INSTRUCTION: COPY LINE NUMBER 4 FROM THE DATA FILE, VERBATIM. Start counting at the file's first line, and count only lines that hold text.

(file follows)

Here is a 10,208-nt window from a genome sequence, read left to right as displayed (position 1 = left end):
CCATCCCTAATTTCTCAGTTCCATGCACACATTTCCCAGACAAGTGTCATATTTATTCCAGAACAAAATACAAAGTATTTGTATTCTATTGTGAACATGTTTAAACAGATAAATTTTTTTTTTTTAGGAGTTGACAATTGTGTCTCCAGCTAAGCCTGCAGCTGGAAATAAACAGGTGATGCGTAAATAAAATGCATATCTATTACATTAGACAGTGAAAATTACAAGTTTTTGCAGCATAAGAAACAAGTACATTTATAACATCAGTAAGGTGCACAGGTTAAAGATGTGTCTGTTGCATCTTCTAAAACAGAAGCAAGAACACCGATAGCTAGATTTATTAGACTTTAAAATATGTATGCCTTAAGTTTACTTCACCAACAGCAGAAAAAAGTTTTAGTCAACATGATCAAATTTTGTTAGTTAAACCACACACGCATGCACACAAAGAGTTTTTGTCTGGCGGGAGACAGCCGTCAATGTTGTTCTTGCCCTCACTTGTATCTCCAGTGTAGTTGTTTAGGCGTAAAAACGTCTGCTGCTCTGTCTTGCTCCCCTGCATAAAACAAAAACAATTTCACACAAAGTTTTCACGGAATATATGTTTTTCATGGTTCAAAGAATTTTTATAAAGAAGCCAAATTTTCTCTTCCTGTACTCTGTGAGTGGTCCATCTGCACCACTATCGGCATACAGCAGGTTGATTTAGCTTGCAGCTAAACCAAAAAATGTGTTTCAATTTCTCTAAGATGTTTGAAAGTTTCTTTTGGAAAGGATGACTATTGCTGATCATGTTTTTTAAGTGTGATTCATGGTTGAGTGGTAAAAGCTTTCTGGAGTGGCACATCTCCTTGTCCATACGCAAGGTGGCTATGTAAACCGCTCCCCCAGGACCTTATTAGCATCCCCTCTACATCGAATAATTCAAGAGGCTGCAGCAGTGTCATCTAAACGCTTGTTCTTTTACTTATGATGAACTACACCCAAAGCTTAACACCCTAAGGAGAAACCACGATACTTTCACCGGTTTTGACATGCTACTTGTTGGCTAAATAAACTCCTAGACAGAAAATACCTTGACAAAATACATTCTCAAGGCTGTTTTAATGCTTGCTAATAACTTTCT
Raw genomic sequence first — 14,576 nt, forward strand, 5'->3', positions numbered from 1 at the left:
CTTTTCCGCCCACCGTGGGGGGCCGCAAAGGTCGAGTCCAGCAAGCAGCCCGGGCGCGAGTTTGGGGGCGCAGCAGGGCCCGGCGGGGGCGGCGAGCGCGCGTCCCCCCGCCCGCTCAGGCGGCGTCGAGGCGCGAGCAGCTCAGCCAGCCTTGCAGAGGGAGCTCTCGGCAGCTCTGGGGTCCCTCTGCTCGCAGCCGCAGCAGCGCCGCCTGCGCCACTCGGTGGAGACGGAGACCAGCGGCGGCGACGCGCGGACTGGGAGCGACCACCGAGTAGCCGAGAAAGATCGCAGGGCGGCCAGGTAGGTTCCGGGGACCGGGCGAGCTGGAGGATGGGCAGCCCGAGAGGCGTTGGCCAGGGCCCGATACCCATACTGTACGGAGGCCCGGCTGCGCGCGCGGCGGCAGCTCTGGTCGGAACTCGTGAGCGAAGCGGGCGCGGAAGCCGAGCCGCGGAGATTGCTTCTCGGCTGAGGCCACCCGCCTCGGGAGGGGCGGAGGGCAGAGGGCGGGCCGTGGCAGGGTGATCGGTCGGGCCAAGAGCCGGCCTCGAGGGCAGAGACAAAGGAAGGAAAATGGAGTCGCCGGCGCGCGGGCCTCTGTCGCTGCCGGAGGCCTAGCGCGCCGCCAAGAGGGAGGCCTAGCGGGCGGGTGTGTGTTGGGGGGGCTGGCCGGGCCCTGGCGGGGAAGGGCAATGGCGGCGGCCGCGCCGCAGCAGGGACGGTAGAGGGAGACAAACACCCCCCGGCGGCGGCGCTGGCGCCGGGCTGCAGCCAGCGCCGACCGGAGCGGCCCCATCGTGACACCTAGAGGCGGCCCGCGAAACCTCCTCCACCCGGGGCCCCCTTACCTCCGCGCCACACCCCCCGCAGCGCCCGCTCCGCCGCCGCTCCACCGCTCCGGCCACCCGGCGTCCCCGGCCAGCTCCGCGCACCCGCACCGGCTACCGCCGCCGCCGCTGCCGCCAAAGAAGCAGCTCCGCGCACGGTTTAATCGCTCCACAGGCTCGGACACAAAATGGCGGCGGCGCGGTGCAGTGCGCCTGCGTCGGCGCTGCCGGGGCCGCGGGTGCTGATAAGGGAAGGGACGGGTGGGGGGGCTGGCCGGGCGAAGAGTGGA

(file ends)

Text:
CTTTTCCGCCCACCGTGGGGGGCCGCAAAGGTCGAGTCCAGCAAGCAGCCCGGGCGCGAGTTTGGGGGCGCAGCAGGGCCCGGCGGGGGCGGCGAGCGCGCGTCCCCCCGCCCGCTCAGGCGGCGTCGAGGCGCGAGCAGCTCAGCCAGCCTTGCAGAGGGAGCTCTCGGCAGCTCTGGGGTCCCTCTGCTCGCAGCCGCAGCAGCGCCGCCTGCGCCACTCGGTGGAGACGGAGACCAGCGGCGGCGACGCGCGGACTGGGAGCGACCACCGAGTAGCCGAGAAAGATCGCAGGGCGGCCAGGTAGGTTCCGGGGACCGGGCGAGCTGGAGGATGGGCAGCCCGAGAGGCGTTGGCCAGGGCCCGATACCCATACTGTACGGAGGCCCGGCTGCGCGCGCGGCGGCAGCTCTGGTCGGAACTCGTGAGCGAAGCGGGCGCGGAAGCCGAGCCGCGGAGATTGCTTCTCGGCTGAGGCCACCCGCCTCGGGAGGGGCGGAGGGCAGAGGGCGGGCCGTGGCAGGGTGATCGGTCGGGCCAAGAGCCGGCCTCGAGGGCAGAGACAAAGGAAGGAAAATGGAGTCGCCGGCGCGCGGGCCTCTGTCGCTGCCGGAGGCCTAGCGCGCCGCCAAGAGGGAGGCCTAGCGGGCGGGTGTGTGTTGGGGGGGCTGGCCGGGCCCTGGCGGGGAAGGGCAATGGCGGCGGCCGCGCCGCAGCAGGGACGGTAGAGGGAGACAAACACCCCCCGGCGGCGGCGCTGGCGCCGGGCTGCAGCCAGCGCCGACCGGAGCGGCCCCATCGTGACACCTAGAGGCGGCCCGCGAAACCTCCTCCACCCGGGGCCCCCTTACCTCCGCGCCACACCCCCCGCAGCGCCCGCTCCGCCGCCGCTCCACCGCTCCGGCCACCCGGCGTCCCCGGCCAGCTCCGCGCACCCGCACCGGCTACCGCCGCCGCCGCTGCCGCCAAAGAAGCAGCTCCGCGCACGGTTTAATCGCTCCACAGGCTCGGACACAAAATGGCGGCGGCGCGGTGCAGTGCGCCTGCGTCGGCGCTGCCGGGGCCGCGGGTGCTGATAAGGGAAGGGACGGGTGGGGGGGCTGGCCGGGCGAAGAGTGGA